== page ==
Part of the Glyn Academies Trust

Nursery- Darwin Class

Curriculum Overview


Wider Curriculum

This term our STEAM focus is Technology and we will be answering the question ‘Can I design and build a structure using my knowledge and understanding of historical periods?’

We will be exploring the following principles within each of the specific areas:



  • Comprehension Engage in extended conversations about stories, 

  •  Learning new vocabulary Word Reading Understand the five key concepts about print: - print has meaning - print can have different purposes -  

  • We read English text from left to right and from top to bottom - the names of the different parts of a book page sequencing 

  •  Develop their phonological awareness, so that they can: - spot and suggest rhymes - count or clap syllables in a word - 

  •  Recognise words with the same initial sound, such as money and mother Writing. 



  •  Select shapes appropriately: flat surfaces for building, a triangular prism for a roof, etc. Combine shapes to make new ones – an arch, a bigger triangle. 

  • Spatial Awareness - In play uses some language to talk about position such as ‘on/in/under’. 

  • Responds to and uses language of position and direction 

  • Understand position through words alone – for example, “The bag is under the table,” – with no pointing. 

  • Uses everyday vocabulary to describe and compare measure (size, weight, capacity and time) 

  • Creates their own spatial patterns showing some organisation or regularity   

  • Begins to recite numbers in order, with some inconsistencies. Attempts to count beyond 4 objects and explores number in play with growing purpose 

  • Begins to recite numbers in order, with some inconsistencies. Attempts to count beyond 4 objects and explores number in play with growing purpose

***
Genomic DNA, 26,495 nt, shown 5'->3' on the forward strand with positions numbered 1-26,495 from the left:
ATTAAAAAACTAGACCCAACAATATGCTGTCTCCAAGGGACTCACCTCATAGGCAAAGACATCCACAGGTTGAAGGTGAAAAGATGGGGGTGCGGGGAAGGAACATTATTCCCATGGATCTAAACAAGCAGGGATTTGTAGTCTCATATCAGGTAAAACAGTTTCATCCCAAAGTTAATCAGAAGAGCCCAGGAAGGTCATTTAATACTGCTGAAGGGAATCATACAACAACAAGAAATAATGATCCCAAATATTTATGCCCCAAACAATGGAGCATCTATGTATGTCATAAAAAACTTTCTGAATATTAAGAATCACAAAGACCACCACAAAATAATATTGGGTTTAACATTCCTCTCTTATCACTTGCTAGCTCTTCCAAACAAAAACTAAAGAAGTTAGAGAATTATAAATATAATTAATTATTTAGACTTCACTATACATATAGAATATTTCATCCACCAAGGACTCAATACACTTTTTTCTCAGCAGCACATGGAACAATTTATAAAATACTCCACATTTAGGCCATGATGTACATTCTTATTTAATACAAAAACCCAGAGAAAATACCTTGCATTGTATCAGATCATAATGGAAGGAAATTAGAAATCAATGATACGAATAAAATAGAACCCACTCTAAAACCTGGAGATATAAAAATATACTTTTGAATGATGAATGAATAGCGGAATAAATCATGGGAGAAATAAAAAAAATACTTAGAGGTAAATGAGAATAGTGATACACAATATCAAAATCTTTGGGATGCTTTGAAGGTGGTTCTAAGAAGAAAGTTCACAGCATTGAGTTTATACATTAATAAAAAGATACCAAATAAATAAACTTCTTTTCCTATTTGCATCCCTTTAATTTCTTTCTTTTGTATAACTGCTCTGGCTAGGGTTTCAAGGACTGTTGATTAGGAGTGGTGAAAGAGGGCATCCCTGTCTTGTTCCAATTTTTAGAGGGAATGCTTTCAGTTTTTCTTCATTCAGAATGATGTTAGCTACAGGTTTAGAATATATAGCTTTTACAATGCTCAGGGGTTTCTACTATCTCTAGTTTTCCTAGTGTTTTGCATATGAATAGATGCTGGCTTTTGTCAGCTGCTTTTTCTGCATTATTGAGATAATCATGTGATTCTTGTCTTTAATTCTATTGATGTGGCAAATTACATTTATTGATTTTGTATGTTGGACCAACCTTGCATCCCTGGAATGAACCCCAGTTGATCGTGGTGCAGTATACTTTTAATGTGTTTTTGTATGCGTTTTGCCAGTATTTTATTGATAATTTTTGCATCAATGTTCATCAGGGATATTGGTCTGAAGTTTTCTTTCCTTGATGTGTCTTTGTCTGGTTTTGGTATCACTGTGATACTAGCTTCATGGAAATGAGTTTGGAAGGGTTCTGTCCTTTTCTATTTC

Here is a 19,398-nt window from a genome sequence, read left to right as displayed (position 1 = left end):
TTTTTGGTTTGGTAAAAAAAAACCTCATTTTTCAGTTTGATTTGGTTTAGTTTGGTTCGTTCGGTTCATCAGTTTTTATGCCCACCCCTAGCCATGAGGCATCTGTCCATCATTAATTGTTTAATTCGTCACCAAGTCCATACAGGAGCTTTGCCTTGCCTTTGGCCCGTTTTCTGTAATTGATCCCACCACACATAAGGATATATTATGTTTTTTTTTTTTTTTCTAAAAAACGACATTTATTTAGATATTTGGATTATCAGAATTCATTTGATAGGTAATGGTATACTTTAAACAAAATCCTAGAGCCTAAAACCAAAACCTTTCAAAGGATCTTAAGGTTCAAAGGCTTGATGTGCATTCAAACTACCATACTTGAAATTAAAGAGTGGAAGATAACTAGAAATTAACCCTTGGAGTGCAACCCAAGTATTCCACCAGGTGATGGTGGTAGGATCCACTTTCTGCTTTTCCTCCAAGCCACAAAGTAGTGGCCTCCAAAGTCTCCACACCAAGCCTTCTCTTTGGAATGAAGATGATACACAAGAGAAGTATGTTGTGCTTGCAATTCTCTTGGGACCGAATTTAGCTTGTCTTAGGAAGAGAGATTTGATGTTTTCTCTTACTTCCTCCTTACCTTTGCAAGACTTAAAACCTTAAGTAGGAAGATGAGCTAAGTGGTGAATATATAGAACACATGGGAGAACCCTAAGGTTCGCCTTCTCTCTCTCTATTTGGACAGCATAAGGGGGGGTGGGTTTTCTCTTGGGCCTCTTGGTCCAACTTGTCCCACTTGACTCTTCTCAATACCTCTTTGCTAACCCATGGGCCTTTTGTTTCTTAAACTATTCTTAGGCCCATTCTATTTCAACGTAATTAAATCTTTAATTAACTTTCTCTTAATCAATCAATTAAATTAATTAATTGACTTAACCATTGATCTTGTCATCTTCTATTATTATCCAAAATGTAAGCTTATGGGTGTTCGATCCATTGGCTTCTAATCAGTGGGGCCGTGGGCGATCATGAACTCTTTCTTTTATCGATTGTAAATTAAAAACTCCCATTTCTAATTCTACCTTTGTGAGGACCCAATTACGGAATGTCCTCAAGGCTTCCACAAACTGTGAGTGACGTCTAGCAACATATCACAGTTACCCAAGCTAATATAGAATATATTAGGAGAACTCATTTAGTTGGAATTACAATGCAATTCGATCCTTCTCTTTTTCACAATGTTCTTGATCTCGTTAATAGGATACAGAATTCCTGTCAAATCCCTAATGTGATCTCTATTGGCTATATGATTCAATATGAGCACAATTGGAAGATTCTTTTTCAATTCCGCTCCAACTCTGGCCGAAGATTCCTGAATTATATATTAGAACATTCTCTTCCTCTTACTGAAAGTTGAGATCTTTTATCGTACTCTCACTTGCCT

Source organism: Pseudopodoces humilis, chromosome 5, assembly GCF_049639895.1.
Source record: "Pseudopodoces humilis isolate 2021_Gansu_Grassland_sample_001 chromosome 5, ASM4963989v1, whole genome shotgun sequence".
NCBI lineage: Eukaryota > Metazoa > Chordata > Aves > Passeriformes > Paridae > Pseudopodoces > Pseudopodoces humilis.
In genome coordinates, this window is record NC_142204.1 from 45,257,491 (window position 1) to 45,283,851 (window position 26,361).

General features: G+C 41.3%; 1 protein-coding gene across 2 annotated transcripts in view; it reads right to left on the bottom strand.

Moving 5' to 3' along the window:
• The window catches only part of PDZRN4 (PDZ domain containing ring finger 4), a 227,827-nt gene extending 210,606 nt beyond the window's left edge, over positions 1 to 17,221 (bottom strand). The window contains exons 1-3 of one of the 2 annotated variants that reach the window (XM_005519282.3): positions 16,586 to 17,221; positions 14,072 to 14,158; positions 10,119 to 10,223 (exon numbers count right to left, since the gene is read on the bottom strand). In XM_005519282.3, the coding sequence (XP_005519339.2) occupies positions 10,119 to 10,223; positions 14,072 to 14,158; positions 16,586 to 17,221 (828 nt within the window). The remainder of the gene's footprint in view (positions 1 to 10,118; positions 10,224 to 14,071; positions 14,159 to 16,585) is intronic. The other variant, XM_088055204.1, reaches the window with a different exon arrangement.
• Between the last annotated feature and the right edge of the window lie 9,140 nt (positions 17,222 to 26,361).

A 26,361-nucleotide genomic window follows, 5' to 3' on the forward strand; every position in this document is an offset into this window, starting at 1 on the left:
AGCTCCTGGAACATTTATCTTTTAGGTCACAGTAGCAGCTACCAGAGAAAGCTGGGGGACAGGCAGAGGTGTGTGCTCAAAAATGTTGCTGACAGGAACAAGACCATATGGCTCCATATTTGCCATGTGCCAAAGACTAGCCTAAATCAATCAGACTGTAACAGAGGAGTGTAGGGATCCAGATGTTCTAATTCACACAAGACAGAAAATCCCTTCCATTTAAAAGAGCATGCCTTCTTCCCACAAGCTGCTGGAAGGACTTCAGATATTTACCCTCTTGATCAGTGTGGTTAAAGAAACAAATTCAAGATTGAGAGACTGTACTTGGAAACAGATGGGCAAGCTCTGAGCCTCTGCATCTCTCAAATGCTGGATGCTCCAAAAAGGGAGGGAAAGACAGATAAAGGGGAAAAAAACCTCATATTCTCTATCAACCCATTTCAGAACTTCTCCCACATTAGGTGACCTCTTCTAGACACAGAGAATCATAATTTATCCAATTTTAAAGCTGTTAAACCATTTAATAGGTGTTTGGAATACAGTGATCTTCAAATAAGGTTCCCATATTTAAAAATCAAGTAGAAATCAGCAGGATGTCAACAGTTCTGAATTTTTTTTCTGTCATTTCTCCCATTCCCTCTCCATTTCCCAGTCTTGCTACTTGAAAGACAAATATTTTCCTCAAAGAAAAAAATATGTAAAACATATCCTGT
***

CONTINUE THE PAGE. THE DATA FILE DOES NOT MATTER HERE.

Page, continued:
Understanding the world 

  • Materials for children to construct their own role play to support developing understanding of strategies for creating strong structures 

  • Story props and prompts linked to repeated refrains to support retelling 

  • Small world characters to support retelling 


Expressive Arts and Design: exploring media and materials 



  • Materials (including, but not limited to, those from the story) for children to construct their own role play to support developing understanding of strengths and weaknesses of different materials. 

  • Children to make model houses inspired by the story, drawing from the adults' models which focussed on secure joins and stable structures. 



Talk through stories:

Our Talk Through Story sessions inspire our children in Nursery. We love exploring new texts and really getting to grips with the story line, identifying the problems, the solutions and becoming familiar with the key characters within each story. This term we will be focusing on: 

  • Goldilocks and the Three Bears (Mara Alperin version) 
  • The Three Little Pigs (Mara Alperin) 
  • The Three Billy Goats Gruff (Mara Alperin) 
  • I’m Going to be an Engineer (Big Dreams for Little People)  
  • My Mummy is an Engineer Jason Bryan and Kerrine Bryan 

The areas of learning and development: